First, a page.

Tag Archives: Supreme Court

Militaries exonerated in Honduras

The military leadership in Honduras was today exonerated by the Supreme Court of Justice, for having allowed the deposed president, Zelaya, to leave the country. Their orders, issued by the same court, had been to arrest him. The chief justice, Rivera, accepted the defense argument that they had acted in a “situation of real danger in Honduras” and under a threat of an “institutional collapse of the state.”

The defense had presented evidence that there were about 950 armed foreigners in Honduras on June 28, who presented a clear and present danger to the country.

Six militaries were prosecuted, and all of them were exonerated of all charges.

With this trial, all remaining doubt about the legality of the deposing of Zelaya is gone. This is a complete vindication for president Micheletti, who is serving his last day in office today. Tomorrow the newly elected president, Porfirio “Pepe” Lobo, will be sworn in.

Lobo’s first act, already before becoming president, was to sign an agreement with the Dominican president, in which Pepe promised to give Zelaya free passage from the Brazilian embassy, where he has been since September 21, to Dominica. He will do this immediately after taking office tomorrow. Pepe has been harshly criticized in Honduras for this act, and it is still not clear that it will be considered legal, partly because it does not adhere to the convention dealing with political asylum.

Also today, the national congress is debating an amnesty for Zelaya and others for the events around June 28, when Zelaya was de facto attempting a coup d’état. Pepe claims that people want an amnesty, but what I hear is just a giant roar from all quarters that nobody wants amnesty for criminals. Many consider Zelaya a gigantic criminal, but foreign press tends to spin it such that it is Micheletti who needs amnesty for a “coup d’état” – even though it was no coup d’état. Luckily, justice is made in courts and not in newspapers.

The real problem is that international media will take an amnesty bill, if passed, as the Congress confessing to being guilty of doing a coup d’état. Based on the comments from the congressional leaders, they seem completely oblivious to this. Don’t they have Internet in Honduras? Don’t they have a War Room with staff who follow international media’s reporting???

Media: BBC, NY Times, and a thorough blog on the subject, La Gringas Blogicito.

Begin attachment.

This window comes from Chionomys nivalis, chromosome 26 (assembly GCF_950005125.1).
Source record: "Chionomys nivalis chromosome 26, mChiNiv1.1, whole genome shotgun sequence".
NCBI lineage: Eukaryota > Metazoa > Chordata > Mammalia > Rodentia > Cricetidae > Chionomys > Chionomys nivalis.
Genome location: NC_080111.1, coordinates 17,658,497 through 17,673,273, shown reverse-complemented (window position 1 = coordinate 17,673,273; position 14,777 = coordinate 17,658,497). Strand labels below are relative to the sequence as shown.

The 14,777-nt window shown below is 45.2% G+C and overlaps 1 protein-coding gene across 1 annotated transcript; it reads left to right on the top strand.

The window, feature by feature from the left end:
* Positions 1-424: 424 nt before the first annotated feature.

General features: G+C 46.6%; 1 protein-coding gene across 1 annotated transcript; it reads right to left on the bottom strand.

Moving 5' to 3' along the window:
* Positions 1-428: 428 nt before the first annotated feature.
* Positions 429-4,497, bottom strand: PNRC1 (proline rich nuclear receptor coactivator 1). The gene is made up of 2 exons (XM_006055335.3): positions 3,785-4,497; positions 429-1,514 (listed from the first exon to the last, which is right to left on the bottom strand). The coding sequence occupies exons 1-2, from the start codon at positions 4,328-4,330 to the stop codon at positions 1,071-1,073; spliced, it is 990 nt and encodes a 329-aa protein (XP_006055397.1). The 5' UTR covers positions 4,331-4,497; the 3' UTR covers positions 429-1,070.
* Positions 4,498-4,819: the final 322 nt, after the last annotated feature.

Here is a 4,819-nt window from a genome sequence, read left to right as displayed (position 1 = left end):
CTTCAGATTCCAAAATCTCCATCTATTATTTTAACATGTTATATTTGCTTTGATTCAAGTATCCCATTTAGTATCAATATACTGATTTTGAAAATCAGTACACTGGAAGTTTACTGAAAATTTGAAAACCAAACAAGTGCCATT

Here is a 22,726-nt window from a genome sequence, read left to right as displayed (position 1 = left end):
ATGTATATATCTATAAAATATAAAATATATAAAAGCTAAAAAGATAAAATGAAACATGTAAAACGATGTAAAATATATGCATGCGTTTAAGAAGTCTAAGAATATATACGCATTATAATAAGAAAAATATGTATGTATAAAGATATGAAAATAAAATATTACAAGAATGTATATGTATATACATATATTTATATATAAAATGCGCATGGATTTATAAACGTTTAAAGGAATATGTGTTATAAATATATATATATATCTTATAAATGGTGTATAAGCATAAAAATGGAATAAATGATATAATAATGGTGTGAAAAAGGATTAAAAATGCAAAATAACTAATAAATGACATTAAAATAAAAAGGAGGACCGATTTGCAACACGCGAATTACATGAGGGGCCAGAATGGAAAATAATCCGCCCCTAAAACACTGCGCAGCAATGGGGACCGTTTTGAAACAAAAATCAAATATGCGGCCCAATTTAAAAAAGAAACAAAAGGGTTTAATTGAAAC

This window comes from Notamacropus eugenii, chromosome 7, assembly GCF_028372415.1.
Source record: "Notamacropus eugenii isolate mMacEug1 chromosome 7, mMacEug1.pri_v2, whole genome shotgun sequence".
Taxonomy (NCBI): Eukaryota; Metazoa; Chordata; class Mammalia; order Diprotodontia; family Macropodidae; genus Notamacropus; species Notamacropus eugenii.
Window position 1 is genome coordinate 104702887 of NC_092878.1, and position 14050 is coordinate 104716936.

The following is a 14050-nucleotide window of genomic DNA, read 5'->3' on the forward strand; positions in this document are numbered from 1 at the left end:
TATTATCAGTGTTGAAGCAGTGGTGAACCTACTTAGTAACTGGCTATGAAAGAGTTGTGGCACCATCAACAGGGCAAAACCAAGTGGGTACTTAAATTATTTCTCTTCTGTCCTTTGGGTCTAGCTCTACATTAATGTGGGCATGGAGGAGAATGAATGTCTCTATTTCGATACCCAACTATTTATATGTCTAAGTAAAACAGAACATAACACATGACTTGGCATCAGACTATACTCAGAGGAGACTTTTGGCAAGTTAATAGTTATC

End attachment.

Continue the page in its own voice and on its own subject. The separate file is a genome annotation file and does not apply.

Honduran Militaries to be Sentenced Tuesday

In the case against the joint chiefs of staff in Honduras for having flown Zelaya to Costa Rica rather than thrown him in jail, a sentence is expected Tuesday January 26. One day before the inauguration of the new president. It is probably on purpose, since the security risks are considered very high on Wednesday, why it must be clear that those in command have complete authority under the constitution.

This case has been deemed the pivoting point for the entire issue of legality of the deposing of Manuel Zelaya on June 28, 2009. Not just in the first post on this blog, but also by Freedom House and their annual report on the state of freedom in the world. In the 2009 report they removed Honduras from the list of countries with an elected leader, but with the comment that if the military had been prosecuted, the country would have remained on the list.

Unfortunately the prosecutor did not have his case ready for indictment until January 6, too late for last year’s report. But now that they have been prosecuted, the case has to be declared closed, regardless of what the sentence will be: There was no military coup in Honduras.

With this case it has been proven that the democratic form of government in Honduras is unbroken. The world has punished the poor country for almost seven months without cause. The Micheletti government fought against wind and tide for half a year, opposed by not just the international community, but also by a small but vocal part of the population, which was fooled by the international community into thinking that their head of state was a coupster – although he was the legitimate president all along.

Honduras has made tremendous economical losses, and even losses in human life, due to this mistake on part of the international community. Who will pay for that?

There is no place where to send the invoice. The moral of the story is for the Hondurans that they cannot count on anybody but themselves. The only compensation that they will have, is that they have learned a lesson: If you stand alone any gust of wind can bring you down on your knees, but if you stand arm in arm and support each other, you can face the storm standing tall.

Honduras is a re-born country because of this. “Yes we can!” has replaced “What’s the point?”

From what I hear, the feeling is that the lesson was worth the price, even though it was a very high price. If future governments live by it, the people who died – regardless of political opinion – will not have died in vain, but died for the country. Whether they supported Micheletti or the resistance, if they died in the passion of the struggle, they died for their country.

The Honduran military leadership will be prosecuted

The Supreme Court of Justice convened today at 15:00 local time in Tegucigalpa to consider the case brought before it by the Attorney General. They decided to take the case, and appointed the president of the court as the justice to handle the case, according to information that came out a couple of minutes ago.

Footnote. It appears that the decision to prosecute the military top brass has indeed convinced Micheletti’s detractors that the removal of Mr. Zelaya was no coup. Not even the left-leaning New York Times is using the word coup any longer, when reporting about Honduras.